Assessment of methods for detecting the Egyptian mongoose, an expanding mesocarnivore

    Researchers from IREC, IESA-CSIC and the University of Málaga have assessed different methods for detecting the Egyptian mongoose (Herpestes ichneumon), an expanding carnivore in the southwest of Europe. Their results show that the combination of several methods provides more precise and unbiased estimates of occupancy than those obtained from single methods.

    The Egyptian mongoose (Herpestes ichneumon) is the only mongoose species (Herpestidae Family) naturally occurring in Europe. It is restricted to the southwest of the Iberian Peninsula, where its range could be expanding according to recent studies. However, the scarcity of methodological studies prevents to know with accuracy its current situation in Spain.

    Mongoose’s strictly diurnal activity, contrasting with the rest of Iberian carnivores, makes that this species is frequently observed during daylight. As a consequence of its visibility, the perception that the mongoose is abundant, and its population is increasing is widespread. Because of that, hunters from some Spanish regions, who perceive that the mongoose largely impacts small game populations, often request management measures aimed at limiting its populations and restraining its expansion. However, its precise distribution, whether it is expanding and which is its impact on prey species are unknown in regions such as Castilla-La Mancha.

    Photo of Egyptian mongoose obtained with a camera trap during the present research work (MELOCAM Project).

    These are some of the questions intended to be answered by the “MELOCAM Project: The Egyptian mongoose in Castilla-La Mancha: distribution, abundance, population trends, effects on their prey and social perception (SBPLY/17/180501/000184)”, which is being developed by researchers from the Research Group in Game Resources and Wildlife Management of the Instituto de Investigación en Recursos Cinegéticos (IREC – CSIC, UCLM, JCCM) in collaboration with scientists from the Instituto de Estudios Sociales Avanzados (IESA-CSIC) and the Universidad de Málaga, and funded by the Junta de Comunidades de Castilla-La Mancha and EU FEDER funds.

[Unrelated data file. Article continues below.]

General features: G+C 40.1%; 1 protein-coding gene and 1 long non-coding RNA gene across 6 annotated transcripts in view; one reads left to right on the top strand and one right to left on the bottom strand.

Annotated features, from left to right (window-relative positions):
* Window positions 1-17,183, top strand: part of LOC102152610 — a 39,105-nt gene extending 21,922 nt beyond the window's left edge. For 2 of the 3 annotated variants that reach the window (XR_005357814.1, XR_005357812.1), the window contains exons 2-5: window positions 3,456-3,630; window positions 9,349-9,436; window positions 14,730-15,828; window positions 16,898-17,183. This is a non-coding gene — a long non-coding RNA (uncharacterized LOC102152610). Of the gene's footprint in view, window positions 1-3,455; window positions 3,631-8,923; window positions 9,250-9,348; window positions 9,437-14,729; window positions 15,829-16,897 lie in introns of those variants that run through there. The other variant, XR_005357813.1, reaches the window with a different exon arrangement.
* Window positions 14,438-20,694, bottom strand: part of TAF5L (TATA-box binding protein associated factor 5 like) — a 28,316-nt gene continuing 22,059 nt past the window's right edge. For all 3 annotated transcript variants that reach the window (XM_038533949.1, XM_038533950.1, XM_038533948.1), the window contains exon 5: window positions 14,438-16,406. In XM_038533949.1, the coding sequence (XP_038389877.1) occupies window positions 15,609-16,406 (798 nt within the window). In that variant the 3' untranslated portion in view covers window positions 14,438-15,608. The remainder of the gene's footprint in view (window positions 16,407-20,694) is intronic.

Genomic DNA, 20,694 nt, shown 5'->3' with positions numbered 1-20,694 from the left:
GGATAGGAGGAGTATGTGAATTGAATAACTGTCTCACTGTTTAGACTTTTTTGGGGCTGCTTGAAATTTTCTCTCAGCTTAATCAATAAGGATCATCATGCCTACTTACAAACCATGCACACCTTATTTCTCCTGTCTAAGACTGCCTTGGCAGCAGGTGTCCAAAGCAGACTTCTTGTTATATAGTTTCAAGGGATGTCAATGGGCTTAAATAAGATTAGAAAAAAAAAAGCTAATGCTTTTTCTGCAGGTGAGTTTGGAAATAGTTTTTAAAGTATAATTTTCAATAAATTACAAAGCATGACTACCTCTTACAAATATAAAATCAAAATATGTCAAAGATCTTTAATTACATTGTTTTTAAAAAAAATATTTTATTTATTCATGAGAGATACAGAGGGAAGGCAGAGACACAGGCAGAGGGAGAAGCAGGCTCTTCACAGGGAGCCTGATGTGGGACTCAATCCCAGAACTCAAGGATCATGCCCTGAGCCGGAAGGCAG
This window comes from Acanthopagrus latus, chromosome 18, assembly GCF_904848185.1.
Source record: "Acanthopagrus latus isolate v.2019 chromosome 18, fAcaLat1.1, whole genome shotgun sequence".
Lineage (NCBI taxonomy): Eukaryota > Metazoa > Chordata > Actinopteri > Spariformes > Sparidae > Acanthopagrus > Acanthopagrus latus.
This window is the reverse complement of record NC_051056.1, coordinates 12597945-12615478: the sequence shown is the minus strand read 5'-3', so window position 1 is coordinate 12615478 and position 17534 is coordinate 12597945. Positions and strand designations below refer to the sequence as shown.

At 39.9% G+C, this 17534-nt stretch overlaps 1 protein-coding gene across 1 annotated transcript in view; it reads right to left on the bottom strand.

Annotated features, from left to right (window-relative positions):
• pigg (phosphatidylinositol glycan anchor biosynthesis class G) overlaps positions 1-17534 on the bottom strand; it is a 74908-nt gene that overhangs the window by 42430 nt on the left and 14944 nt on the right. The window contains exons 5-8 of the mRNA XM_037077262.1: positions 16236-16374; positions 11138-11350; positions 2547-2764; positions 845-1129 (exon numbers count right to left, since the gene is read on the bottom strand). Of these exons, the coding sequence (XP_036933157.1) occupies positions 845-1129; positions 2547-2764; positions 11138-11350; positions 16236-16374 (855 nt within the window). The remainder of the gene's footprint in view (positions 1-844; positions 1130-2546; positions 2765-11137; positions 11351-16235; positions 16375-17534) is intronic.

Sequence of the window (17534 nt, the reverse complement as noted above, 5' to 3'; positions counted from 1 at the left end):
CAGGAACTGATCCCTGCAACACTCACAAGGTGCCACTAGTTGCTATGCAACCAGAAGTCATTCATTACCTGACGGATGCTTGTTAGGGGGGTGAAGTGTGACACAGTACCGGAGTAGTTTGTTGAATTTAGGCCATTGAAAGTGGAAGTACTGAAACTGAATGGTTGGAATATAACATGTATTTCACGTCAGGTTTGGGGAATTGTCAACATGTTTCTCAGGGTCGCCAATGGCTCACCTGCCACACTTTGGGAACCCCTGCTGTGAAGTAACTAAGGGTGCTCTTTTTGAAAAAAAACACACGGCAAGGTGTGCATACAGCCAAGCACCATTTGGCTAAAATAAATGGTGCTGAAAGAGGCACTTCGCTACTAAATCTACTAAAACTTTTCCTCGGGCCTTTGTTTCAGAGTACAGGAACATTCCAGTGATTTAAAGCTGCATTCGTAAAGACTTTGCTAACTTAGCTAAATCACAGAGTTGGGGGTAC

Several methods have been used to detect carnivore species, whose elusive behaviour often hinders their observation. Camera-trapping, signs surveys and live-trapping are among the most employed methods. However, each of these methods has advantages and disadvantages, and it is necessary to know very well which are the most appropriate methods in each case and for each species in order to obtain the most accurate population distribution estimates.

    Mongoose latrine (MELOCAM Project).

    Thus, the aim of this study was to compare different methodologies and their possible combinations to optimize the distribution estimates of the Egyptian mongoose. Occupancy models were employed to identify the most cost-effective method or combination of methods (with high precision, low bias and low cost) to assess the distribution of this species.

    The study was carried out in four different study zones in central Spain (in Castilla-La Mancha) where the occurrence of the Egyptian mongoose was previously known. Four different methods were employed: camera-traps, double hair-traps baited with chicken, single unbaited hair-traps and sign surveys (e.g. tracks and scats). These methods were replicated in 10 sampling units within each study zone. Occupancy models were employed to estimate the detection probability for each method and all possible combinations among methods in each zone.

    Results showed that camera-trapping was the most precise and least biased single method, followed by transects on foot. In contrast, both baited and unbaited hair-traps produced biased estimates of occupancy. However, camera-traps were the most costly method, whereas single unbaited hair-traps had the lowest cost. The combinations of four different methods produced the best-ranked models in absolute terms (higher detection probability and accuracy of occupancy estimation).

    Double baited hair-traps (in the centre of the image) used in the present study (MELOCAM Project).

    This study demonstrates that the combination of several methods provides more precise and unbiased estimates of occupancy than those obtained from single methods. Even so, a biased method could contribute to improve the estimates if combined with other unbiased and precise methods. According to the study, future surveys on carnivore species distribution should consider not only the precision and bias, but also the cost and effort required by each method to achieve the most cost-effective results.

    The scientific publication of this research is available at: